Roman Abramovich didn’t grow up a football fan; he was converted by one enthralling game.
Manchester United versus Real Madrid. Old Trafford. Champions League quarter-finals, 2003.
The match is one of the greatest of the 21st century. A wild back-and-forth contest which saw seven goals, Ronaldo – original, not Cristiano – net a stunning hat-trick, and an ultimately unsuccessful comeback from Sir Alex Ferguson’s side: they won the game 4-3 but lost the tie 6-5.
Abramovich was sold. A month later, so were Chelsea. The Russian paid £140million for the club and transformed it into a trophy-winning juggernaut.
That juggernaut is now guided by Frank Lampard. And while it continues to roll on, it is far less formidable. Key parts have aged and been changed for good, but not yet great, replacements.
It’s why Chelsea, the 2019/20 vintage, is the most inconsistent, unreliable, and sometimes infuriating of the Abramovich era. Yet it may, somewhat perversely, produce the closest iteration of the football the billionaire fell in love with.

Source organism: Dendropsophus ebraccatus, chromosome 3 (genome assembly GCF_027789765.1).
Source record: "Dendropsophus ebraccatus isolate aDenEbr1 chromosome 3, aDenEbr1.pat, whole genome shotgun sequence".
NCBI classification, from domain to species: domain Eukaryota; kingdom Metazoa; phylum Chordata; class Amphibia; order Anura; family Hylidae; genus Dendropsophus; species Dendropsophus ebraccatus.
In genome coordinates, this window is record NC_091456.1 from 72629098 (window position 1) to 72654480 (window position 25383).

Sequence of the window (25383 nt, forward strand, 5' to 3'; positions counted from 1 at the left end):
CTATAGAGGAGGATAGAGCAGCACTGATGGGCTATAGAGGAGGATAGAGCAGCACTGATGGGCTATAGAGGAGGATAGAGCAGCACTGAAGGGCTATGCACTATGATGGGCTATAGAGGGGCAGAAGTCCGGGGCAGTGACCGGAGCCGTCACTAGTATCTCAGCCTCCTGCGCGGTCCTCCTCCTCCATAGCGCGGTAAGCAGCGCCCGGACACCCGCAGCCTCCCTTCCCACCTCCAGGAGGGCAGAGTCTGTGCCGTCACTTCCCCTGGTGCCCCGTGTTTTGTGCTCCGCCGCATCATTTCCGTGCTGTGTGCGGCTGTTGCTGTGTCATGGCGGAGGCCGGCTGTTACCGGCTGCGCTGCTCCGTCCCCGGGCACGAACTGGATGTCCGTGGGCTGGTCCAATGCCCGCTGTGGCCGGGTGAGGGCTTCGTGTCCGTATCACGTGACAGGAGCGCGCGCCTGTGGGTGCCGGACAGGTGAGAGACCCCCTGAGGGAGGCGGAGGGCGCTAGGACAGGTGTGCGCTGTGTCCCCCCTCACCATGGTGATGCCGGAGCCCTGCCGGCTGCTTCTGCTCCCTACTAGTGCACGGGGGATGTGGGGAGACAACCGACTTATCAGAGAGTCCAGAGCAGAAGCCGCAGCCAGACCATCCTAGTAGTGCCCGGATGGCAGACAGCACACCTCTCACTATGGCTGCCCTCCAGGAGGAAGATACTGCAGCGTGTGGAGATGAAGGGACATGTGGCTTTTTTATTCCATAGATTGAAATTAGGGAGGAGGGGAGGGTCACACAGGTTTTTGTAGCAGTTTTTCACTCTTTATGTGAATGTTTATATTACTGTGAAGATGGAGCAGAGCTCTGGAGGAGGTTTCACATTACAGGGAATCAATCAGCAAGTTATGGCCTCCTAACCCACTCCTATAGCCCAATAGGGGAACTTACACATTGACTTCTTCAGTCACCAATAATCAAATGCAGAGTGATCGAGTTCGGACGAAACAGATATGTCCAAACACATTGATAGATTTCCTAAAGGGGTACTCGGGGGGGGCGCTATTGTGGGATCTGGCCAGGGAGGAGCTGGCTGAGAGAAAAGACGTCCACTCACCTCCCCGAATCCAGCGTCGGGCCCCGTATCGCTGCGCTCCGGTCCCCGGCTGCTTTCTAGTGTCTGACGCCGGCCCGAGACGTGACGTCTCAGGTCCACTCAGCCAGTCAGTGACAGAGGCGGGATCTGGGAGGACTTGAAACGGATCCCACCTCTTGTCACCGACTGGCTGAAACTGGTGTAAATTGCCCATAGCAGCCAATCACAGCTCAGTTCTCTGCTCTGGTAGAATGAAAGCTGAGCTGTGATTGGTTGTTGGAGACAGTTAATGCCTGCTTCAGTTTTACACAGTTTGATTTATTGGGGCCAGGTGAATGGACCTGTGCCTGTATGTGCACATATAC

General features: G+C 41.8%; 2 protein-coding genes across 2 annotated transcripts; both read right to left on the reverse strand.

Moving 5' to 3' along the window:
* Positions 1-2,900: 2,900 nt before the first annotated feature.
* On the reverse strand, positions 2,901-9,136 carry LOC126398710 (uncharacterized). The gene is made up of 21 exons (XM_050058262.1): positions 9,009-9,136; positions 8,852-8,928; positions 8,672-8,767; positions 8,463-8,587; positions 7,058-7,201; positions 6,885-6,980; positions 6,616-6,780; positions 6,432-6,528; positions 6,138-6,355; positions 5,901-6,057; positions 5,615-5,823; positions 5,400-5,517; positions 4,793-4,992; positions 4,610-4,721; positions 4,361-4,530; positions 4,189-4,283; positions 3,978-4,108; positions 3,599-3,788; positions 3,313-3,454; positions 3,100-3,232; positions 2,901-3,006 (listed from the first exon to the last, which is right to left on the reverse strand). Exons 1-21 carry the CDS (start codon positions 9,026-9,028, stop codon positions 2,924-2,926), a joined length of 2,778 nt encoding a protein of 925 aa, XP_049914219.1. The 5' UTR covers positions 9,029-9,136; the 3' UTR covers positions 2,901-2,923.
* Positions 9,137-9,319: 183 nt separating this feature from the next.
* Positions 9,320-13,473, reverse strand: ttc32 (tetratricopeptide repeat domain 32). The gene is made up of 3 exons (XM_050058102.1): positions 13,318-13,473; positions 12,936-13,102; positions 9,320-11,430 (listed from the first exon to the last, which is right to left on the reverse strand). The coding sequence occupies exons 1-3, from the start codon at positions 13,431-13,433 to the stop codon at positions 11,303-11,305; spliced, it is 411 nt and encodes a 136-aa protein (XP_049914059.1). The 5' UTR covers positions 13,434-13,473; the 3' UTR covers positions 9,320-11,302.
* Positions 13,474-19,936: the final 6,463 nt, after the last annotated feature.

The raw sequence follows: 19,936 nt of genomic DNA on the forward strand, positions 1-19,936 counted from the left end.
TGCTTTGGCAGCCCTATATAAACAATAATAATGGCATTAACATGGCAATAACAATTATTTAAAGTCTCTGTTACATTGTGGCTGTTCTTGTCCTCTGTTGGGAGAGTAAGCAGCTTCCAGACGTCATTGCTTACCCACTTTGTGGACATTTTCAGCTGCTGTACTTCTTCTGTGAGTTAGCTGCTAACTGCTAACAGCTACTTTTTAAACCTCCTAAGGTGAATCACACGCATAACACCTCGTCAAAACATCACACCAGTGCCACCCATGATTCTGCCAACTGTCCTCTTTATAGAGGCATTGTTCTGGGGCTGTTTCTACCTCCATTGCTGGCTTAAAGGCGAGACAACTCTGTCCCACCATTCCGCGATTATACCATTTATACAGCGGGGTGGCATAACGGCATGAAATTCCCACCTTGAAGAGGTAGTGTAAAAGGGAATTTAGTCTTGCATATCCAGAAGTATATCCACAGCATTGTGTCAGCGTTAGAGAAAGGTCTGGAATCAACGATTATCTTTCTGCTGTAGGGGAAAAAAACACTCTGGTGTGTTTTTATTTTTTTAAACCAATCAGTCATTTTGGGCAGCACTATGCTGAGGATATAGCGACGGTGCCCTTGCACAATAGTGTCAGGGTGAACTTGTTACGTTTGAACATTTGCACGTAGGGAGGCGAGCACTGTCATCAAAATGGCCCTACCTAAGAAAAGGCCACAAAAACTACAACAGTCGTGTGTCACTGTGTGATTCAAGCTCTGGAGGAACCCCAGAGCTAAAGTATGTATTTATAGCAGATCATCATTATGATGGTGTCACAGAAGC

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Chelsea games this season have often been thrilling, anarchic even. No matter the score, no matter the risk, the Blues have piled forward in search of goals and left themselves vulnerable in defence.
It’s why in the Premier League, 12 of Chelsea’s 32 games have seen more than four goals scored. And their goals per match average in the top-flight is 3.16 – only Manchester City have a higher figure and that is enhanced by 8-0 and 6-1 wins over Watford and Aston Villa.
Lampard’s side have tended to come out on top – or at least claimed a draw – from these games. But while they’re great fun, especially for the neutral, they’re not the mark of a title challenger.
Chelsea have conceded 44 goals in the Premier League this term. Champions Liverpool, meanwhile, have been breached on only 25 occasions,…